Credit: How to upsell the customer every time

HomeNewsCredit: How to upsell the customer every time

by Ken Ryan

Ken Weisbacher, owner of Carpetland Carpet One in Cincinnati, remembers the time when five-year financing terms were the norm in the flooring industry and provided the impetus for dealers to upsell consumers.

That sweet spot has been reduced to 12 months (on average) or 18 months during the economic downturn, according to Weisbacher and others, who noted the use of financing is still very important, albeit less prevalent than a few years ago.

The way to upsell customers through credit financing involves a myriad of steps, dealers say: good sales training, the right financing programs and great products to offer customers. FCNews spoke to several dealers who provided these tips:

1. Keep financing programs flexible.

Nebraska Furniture Mart (NFM), for one, has successfully rotated its financing programs, offering at times a “no down payment for 18 months” program for two weeks and then switching it up. “We’ll run different programs as well as different financing offers—24 months one week and then do something different the next week, so that the consumer doesn’t get used to the same old, same old,” said Gary Cissell, director of flooring. “It’s important to keep it fresh.” He noted 18 months with zero down and then equal payments from there is NFM’s most successful program.

Baker Bros., a six-store chain in the Phoenix metropolitan area, uses credit promotionally to tie into sale events, said Phil Koufidakis, president. “Usually we use 12-month, (sometimes more) no interest, which used to be no interest, no payments and was perceived as a better deal by the consumer.”

Sam Roberts, owner of Roberts Carpet & Fine Floors, an eight-store chain in Houston, said his company uses credit offers in many of its promotions but doesn’t generally make them the central offer. “I believe credit offers are less compelling in better goods. Usually the client is affluent and not interested in monthly payments. Credit is important to the occasional customer for us, and I think it is valuable to have in the arsenal.”

2. Focus on the flooring.

While consumers may be enticed by an offer of no money down, the real benefit, retailers say, is it allows the customer to buy a higher-end product she otherwise would not be able to afford. That’s the true benefit of financing and why successful dealers can upsell consumers with the right sales effort, according to Steve Boardman, president, MMM Carpets, Santa Clara, Calif.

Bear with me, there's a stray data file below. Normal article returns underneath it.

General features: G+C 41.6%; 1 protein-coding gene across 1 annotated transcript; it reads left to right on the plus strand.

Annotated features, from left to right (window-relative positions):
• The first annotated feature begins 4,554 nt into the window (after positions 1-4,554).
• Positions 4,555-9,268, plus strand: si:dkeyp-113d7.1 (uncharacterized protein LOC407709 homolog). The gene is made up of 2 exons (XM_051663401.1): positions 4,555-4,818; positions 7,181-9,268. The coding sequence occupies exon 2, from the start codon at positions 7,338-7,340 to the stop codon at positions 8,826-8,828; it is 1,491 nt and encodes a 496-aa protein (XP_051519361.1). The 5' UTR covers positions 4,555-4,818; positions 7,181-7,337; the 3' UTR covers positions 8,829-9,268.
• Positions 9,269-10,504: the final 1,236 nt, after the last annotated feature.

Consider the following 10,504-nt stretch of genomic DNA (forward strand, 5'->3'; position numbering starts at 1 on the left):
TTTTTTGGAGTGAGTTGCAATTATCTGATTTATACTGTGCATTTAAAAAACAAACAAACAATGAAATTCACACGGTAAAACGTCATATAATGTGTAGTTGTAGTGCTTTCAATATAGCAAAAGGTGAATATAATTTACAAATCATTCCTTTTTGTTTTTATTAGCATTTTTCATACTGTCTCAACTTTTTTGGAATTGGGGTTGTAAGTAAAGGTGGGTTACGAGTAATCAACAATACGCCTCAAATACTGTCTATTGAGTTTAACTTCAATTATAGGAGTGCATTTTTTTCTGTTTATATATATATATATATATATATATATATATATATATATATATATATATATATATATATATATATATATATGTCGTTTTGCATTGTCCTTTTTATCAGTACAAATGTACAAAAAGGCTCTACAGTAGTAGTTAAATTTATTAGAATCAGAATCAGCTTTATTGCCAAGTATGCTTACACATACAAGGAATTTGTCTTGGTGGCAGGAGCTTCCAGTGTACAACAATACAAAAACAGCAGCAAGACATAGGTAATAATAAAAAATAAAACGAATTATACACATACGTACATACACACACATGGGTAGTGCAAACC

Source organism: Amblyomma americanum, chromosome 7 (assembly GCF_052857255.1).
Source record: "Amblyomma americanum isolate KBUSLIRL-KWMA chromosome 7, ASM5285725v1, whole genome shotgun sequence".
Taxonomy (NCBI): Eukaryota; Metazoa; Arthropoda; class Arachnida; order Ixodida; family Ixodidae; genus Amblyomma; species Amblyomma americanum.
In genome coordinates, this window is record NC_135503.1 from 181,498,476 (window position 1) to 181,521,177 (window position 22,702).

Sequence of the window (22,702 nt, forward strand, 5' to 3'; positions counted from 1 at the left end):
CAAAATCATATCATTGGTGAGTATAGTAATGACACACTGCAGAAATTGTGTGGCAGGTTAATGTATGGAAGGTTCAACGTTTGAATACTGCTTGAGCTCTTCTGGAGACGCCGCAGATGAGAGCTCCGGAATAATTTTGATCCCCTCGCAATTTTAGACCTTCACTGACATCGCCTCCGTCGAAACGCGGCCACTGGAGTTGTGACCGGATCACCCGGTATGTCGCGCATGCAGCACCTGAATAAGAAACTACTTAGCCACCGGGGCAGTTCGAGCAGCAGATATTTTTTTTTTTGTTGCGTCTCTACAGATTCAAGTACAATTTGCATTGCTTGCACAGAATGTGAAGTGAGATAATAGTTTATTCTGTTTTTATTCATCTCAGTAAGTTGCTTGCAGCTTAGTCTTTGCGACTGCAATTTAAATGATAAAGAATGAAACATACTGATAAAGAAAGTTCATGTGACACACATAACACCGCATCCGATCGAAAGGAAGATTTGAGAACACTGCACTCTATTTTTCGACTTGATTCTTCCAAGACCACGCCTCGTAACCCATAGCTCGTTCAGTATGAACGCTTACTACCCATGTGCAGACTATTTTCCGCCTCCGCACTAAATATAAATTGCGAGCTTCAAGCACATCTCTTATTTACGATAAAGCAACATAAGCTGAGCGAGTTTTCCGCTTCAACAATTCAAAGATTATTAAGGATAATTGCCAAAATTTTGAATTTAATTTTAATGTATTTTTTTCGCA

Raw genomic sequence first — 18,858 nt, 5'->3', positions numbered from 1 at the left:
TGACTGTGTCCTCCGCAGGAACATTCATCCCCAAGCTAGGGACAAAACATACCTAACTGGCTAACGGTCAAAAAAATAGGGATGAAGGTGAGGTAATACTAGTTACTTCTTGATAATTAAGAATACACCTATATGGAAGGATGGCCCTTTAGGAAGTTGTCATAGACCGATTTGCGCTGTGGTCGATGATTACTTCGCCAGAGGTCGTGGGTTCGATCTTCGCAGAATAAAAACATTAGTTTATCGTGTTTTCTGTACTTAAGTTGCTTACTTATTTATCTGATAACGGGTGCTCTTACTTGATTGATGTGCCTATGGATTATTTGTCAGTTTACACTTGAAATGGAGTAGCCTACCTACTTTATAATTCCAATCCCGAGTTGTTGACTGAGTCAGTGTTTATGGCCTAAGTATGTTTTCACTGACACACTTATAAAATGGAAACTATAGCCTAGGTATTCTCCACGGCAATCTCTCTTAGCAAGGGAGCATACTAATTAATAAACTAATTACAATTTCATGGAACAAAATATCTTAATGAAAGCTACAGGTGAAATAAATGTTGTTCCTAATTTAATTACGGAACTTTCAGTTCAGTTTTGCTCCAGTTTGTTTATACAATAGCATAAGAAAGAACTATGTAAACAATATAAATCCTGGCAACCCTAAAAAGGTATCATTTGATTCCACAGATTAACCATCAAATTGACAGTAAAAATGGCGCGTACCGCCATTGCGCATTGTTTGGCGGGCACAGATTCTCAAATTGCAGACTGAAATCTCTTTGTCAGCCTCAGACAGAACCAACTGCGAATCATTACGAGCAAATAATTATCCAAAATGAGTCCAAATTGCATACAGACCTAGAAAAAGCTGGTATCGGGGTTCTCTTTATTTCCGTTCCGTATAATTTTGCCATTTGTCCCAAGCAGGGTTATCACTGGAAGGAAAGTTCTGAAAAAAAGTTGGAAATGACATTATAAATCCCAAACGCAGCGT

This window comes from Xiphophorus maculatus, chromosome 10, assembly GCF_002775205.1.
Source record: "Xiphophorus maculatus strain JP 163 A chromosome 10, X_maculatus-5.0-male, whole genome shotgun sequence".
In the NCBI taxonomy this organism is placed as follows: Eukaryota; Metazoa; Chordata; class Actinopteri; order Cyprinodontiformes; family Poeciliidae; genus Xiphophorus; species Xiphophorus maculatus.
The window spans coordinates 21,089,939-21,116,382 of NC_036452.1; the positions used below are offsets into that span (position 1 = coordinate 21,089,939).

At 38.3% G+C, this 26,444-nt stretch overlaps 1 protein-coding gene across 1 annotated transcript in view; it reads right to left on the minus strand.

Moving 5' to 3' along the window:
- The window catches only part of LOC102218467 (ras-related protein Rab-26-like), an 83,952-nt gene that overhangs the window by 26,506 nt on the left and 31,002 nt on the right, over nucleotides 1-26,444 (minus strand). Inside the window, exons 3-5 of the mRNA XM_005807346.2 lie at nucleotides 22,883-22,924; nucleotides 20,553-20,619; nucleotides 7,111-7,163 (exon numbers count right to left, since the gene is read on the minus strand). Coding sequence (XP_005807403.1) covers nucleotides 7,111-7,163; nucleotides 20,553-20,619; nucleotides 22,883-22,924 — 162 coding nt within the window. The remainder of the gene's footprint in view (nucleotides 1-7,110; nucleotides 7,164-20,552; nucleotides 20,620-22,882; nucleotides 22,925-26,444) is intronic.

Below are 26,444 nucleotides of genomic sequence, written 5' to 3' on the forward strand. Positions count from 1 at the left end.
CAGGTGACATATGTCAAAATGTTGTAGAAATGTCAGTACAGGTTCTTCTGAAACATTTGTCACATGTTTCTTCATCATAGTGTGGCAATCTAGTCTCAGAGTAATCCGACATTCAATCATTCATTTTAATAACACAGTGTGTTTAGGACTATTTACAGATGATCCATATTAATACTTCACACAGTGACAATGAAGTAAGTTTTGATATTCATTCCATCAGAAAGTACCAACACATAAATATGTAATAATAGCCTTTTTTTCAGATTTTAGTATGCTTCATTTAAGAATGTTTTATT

“The reason for the deferred payment is people are really getting better-quality product,” he said. “That approach really flies, but it takes patience. The biggest regret customers have is they had to settle on product, when they wished they would have bought better floor. We are a Stainmaster Flooring Center, so we like to sell better carpet. Financing allows you to buy better carpet and spread out the payment over time, so it doesn’t hurt your budget.”

3. Romancing the customer.

Patience is a virtue for sales associates when it comes to upselling consumers via credit financing. “The sale is a process,” Boardman said. “You want to do what is best for the customer, to give her the best product with the latest technology, and she can achieve that with the opportunity of financing we give to her.”

Olga Robertson, president of the FCA Network alliance of floor covering dealers, said the financing issue “is something you bring up while you are talking about the product; it’s not the first thing you bring up. Along the way you may say to the consumer, ‘I know you have the money for this product but here you can defer payment; you can use ‘Other People’s Money’ for this purchase.’”

4. Closing the deal.

After spending 30 minutes, an hour—even two hours—with a consumer, the last thing a salesperson wants is to tell the customer to “think about it” and hope she returns. In many cases she won’t.

Nebraska Furniture Mart steps up its efforts just before a financing period is about to end, Cissell said. “If our salespeople have worked with customers who have shown interest, we will contact those people and sweeten the offer. We use the financing as the close. It’s been successful for us. We try to stimulate our sales through it.”

Boardman said MMM Carpets doesn’t want the customer to have to come back and look at samples another day; consequently, salespeople do what they can to take care of business that day. “We also like to get 10% down because if the customer puts down money, she has invested in the product. We don’t give customers extended terms and extended warranties they don’t need. The key is to qualify the person because financing won’t work unless you have a customer who is ready to purchase flooring; you take your time with her and tend to her needs.”

Closing the deal in a day doesn’t work for every dealer. Weisbacher said the extended downturn has made consumers cautious to spend money. As a result, they mull over purchasing options, often spending weeks and months before making a decision. “Sometimes it can take up to a year. We’ve had that situation here.”

5. Training, training, training.

Without a trained, educated sales force, upselling customers through credit financing would be an arduous task, especially in this economic climate. Indeed, it requires sales acumen along with finesse and patience, dealers say.

Among the tips for sales associates is not to talk about finance terms too early in the selling process, to instead go over the features and benefits of a product. “We don’t want to scare customers off too early in the process by throwing out credit terms,” Boardman said. “We have to really train our salespeople to take their time with the customer because we don’t want her to second guess the purchase, to have any doubts. Education is a continuous process.”

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